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         Former Senator Tom Eagleton, the point man for FANS Inc.,
    the group seeking to move the Rams to St. Louis,  believes the
    Rams will decide on a move before Thanksgiving.  He also said
    "tough" differences between St. Louis' recent proposal and the
    Rams' wish list have yet to be resolved.  Eagleton noted the Rams
    are also seeking more information on St. Louis' Permanent Seat
    Licensing proposal (Jim Thomas, ST. LOUIS POST DISPATCH, 10/23).
    ESPN's Chris Mortenson handicaps the Rams' options:
    "Conventional wisdom points to St. Louis ... [but] if all things
    were equal, the Rams would:  A) Love to stay in L.A. with a new
    stadium -- not likely to happen; B)  Move to Baltimore over St.
    Louis.  But what is hurting Baltimore may not be the threat of
    litigation from the Redskins, as much as there is a feeling of
    discomfort among NFL owners that Baltimore point man Peter
    Angelos is not quote 'one of their types'"  ("Sunday Sportsday,"
    ESPN, 10/23).  In St. Louis, Jim Thomas offers a rundown of the
    three bids.  ANAHEIM:  Plusses:  No moving.  Minuses:  No new
    stadium, fan apathy.  BALTIMORE:  Plusses:  Perception it's a
    better football town.  Minuses:   Redskins; no new stadium until
    '97 or later; Angelos' insistence on a buyout option from Georgia
    Frontiere.  ST. LOUIS:  Plusses:  Best deal.  Minuses:
    Perception it's not a good football town (ST. LOUIS POST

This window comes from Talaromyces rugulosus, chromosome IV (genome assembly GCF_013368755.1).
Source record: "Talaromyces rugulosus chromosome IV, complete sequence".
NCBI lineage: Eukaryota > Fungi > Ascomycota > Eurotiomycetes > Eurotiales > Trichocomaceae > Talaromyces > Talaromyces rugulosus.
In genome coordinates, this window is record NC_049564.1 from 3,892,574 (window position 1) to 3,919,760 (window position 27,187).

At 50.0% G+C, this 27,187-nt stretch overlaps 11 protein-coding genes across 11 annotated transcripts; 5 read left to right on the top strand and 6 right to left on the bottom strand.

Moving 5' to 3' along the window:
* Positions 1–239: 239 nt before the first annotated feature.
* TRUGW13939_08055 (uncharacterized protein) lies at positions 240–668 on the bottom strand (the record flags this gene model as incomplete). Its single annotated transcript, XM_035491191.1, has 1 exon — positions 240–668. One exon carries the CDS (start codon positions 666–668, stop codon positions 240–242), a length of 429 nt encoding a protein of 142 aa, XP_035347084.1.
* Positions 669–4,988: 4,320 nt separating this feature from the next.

DISPATCH, 10/23).

    Print | Tags: ESPN, Franchises, NFL, LA Rams, Walt Disney, Washington Redskins

         Raptors officials announced Saturday that the season-ticket
    drive opened with "nearly 1,200" orders.  The club says those
    orders "should conservatively amount to 2,700 to 3,000 seats."
    Raptors spokesperson Tom Mayenknecht said the details about the
    initial group of orders, such as number and price of sales and
    seat licensing fees, won't be available until next week.  The
    first requests come from a list of 3,800 who bought packages for
    Toronto's world basketball championships last summer.  15,800
    orders from a telephone hotline will be processed Friday.  A
    complete tally will not be finished until the end of the month
    (Jim Byers, TORONTO STAR, 10/22).  In a separate piece, Byers
    examines the trend toward seat-licensing and reports the Maple
    Leafs are considering a program similar to the Raptors'.  Maple
    Leaf Gardens Marketing Dir Bill Cluff "said he sees licensing as
    something to help with one-time expenses, such as a new arena,
    and not as a scheme to meet day-to-day costs."  The Raptors'
    Mayenknecht says licensing top seats allows the team to "hold our
    average ticket price to $38.56, which is 20th or 21st in the
    NBA."  50% of the seats will cost $25 or less and "that wouldn't
    be possible without the revenue from the licences."  The program
    also gives fans "a tangible asset that can be sold at a later
    date, potentially for a profit."  Panthers' Sales Dir Carl
    Youtsey, whose team pioneered the concept, calls seat-licensing
    "the wave of the future":  "It's a way of paying for sports
    that's self-sustaining" (TORONTO STAR, 10/22).
         IHL INCLUSION:  Sources in Toronto say a Raptors'
    application for an IHL franchise "could come as soon as today."
    It is unclear whether the frachise would play the '95-'96 season
    or wait until the Raptors' new arena is built (Damien Cox,
    TORONTO STAR, 10/24).

    Print | Tags: Franchises, Maple Leaf Sports and Entertainment, NBA, Toronto Raptors
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